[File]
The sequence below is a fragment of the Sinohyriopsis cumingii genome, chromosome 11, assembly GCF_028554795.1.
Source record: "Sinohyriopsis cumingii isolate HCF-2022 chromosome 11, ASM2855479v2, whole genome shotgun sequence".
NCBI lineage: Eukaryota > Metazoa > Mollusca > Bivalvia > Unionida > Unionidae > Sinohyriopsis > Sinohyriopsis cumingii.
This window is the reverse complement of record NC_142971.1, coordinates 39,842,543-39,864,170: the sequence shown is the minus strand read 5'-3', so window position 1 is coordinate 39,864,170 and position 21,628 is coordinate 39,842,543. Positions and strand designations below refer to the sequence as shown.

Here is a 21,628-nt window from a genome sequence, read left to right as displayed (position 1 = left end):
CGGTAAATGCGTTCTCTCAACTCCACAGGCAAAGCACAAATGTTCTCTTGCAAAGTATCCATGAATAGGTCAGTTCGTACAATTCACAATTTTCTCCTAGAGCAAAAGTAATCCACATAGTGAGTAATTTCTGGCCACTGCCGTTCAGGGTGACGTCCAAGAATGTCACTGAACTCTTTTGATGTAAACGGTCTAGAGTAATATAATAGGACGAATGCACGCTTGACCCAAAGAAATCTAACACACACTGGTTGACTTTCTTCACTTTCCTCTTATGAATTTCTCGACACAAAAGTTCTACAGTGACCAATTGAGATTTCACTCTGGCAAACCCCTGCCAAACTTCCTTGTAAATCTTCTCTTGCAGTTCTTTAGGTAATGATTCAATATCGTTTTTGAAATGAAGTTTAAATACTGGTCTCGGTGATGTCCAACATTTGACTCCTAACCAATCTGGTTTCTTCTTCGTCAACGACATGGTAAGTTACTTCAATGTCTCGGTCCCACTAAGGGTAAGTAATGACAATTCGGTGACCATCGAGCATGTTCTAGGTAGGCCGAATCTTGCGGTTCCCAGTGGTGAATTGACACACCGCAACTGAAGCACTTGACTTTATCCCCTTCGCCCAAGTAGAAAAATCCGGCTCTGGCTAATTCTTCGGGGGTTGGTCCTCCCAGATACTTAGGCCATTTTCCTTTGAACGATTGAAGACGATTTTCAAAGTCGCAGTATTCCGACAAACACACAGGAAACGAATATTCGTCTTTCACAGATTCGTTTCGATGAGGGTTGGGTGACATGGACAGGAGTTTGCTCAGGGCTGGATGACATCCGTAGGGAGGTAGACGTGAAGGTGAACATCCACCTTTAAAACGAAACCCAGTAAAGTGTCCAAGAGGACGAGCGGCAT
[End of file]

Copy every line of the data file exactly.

The sequence below is a fragment of the Sinohyriopsis cumingii genome, chromosome 11, assembly GCF_028554795.1.
Source record: "Sinohyriopsis cumingii isolate HCF-2022 chromosome 11, ASM2855479v2, whole genome shotgun sequence".
NCBI lineage: Eukaryota > Metazoa > Mollusca > Bivalvia > Unionida > Unionidae > Sinohyriopsis > Sinohyriopsis cumingii.
This window is the reverse complement of record NC_142971.1, coordinates 39,842,543-39,864,170: the sequence shown is the minus strand read 5'-3', so window position 1 is coordinate 39,864,170 and position 21,628 is coordinate 39,842,543. Positions and strand designations below refer to the sequence as shown.

Here is a 21,628-nt window from a genome sequence, read left to right as displayed (position 1 = left end):
CGGTAAATGCGTTCTCTCAACTCCACAGGCAAAGCACAAATGTTCTCTTGCAAAGTATCCATGAATAGGTCAGTTCGTACAATTCACAATTTTCTCCTAGAGCAAAAGTAATCCACATAGTGAGTAATTTCTGGCCACTGCCGTTCAGGGTGACGTCCAAGAATGTCACTGAACTCTTTTGATGTAAACGGTCTAGAGTAATATAATAGGACGAATGCACGCTTGACCCAAAGAAATCTAACACACACTGGTTGACTTTCTTCACTTTCCTCTTATGAATTTCTCGACACAAAAGTTCTACAGTGACCAATTGAGATTTCACTCTGGCAAACCCCTGCCAAACTTCCTTGTAAATCTTCTCTTGCAGTTCTTTAGGTAATGATTCAATATCGTTTTTGAAATGAAGTTTAAATACTGGTCTCGGTGATGTCCAACATTTGACTCCTAACCAATCTGGTTTCTTCTTCGTCAACGACATGGTAAGTTACTTCAATGTCTCGGTCCCACTAAGGGTAAGTAATGACAATTCGGTGACCATCGAGCATGTTCTAGGTAGGCCGAATCTTGCGGTTCCCAGTGGTGAATTGACACACCGCAACTGAAGCACTTGACTTTATCCCCTTCGCCCAAGTAGAAAAATCCGGCTCTGGCTAATTCTTCGGGGGTTGGTCCTCCCAGATACTTAGGCCATTTTCCTTTGAACGATTGAAGACGATTTTCAAAGTCGCAGTATTCCGACAAACACACAGGAAACGAATATTCGTCTTTCACAGATTCGTTTCGATGAGGGTTGGGTGACATGGACAGGAGTTTGCTCAGGGCTGGATGACATCCGTAGGGAGGTAGACGTGAAGGTGAACATCCACCTTTAAAACGAAACCCAGTAAAGTGTCCAAGAGGACGAGCGGCAT